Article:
Students from India represent the single largest grouping from one country (14 per cent of students). LBS also has a high proportion of students from the Middle East.
Highest new entrant: Singapore Management University: Lee Kong Chian
Making its debut at number 36, the Singapore-based programme is most highly-ranked of five Executive MBAs entering the ranking for the first time.
Applicants for the SMU EMBA must have at least 10 years of professional experience before enrolling. The programme, therefore, has some of the most experienced students in the ranking.
The S$109,500 degree involves six weeks at the Singapore campus, plus three week-long immersions around the world. As well as Peking University in China and the Indian School of Business, participants also visit the University of Pennsylvania’s Wharton school, on which SMU is itself modelled.
Highest riser: Queen’s University: Smith
The Ontario school’s EMBA programme is one of six offered by Canadian universities to make it into this year’s top 100.
After a 32-place leap in ranking to number 67, the course is now only 14 places behind Queen’s joint EMBA with US university Cornell. Costing C$98,000, it is a little less than C$32,000 cheaper than the joint programme.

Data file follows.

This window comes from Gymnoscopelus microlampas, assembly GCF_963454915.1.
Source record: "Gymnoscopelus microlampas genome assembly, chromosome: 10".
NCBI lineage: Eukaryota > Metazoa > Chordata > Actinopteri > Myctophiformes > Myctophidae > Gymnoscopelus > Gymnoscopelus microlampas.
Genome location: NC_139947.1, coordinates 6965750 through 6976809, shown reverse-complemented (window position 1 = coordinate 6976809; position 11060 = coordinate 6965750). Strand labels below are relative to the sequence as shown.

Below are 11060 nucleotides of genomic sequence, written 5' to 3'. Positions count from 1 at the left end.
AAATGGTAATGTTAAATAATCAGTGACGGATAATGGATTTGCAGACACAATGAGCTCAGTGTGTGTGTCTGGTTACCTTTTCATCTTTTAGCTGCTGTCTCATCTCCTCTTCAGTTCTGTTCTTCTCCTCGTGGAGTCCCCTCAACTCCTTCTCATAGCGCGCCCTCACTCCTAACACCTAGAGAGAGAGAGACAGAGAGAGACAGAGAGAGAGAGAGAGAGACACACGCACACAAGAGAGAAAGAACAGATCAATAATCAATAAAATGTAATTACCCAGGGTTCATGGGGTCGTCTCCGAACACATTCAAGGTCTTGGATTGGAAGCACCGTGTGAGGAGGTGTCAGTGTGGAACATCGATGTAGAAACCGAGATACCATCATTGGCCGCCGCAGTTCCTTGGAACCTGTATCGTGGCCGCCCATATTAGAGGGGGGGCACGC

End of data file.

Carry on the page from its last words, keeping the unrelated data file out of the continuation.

Students can attend classes during the 16-month programme from anywhere in Canada, interacting through real-time video conferencing. For those who cannot join peers in one of the “boardroom learning centres”, they can log in from home, but all students must attend some classes in Kingston, Ontario.
Top South American: Centrum Católica
The Peruvian business school is one of two South American institutions represented in the FT’s 2015 ranking, and is ranked 52nd, the same position as last year.
The 18-month EMBA is based in Peru’s capital, Lima, with three out of eight modules taught overseas. As well as visiting China, students attend classes at IE Business School in Spain and Tulane University’s Freeman school in New Orleans — a strategic partner of Centrum Católica.
Centrum is the graduate business school of the Pontifical Catholic University of Peru, the country’s oldest private university, which celebrates its 100th anniversary in 2017.
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Source: Financial Times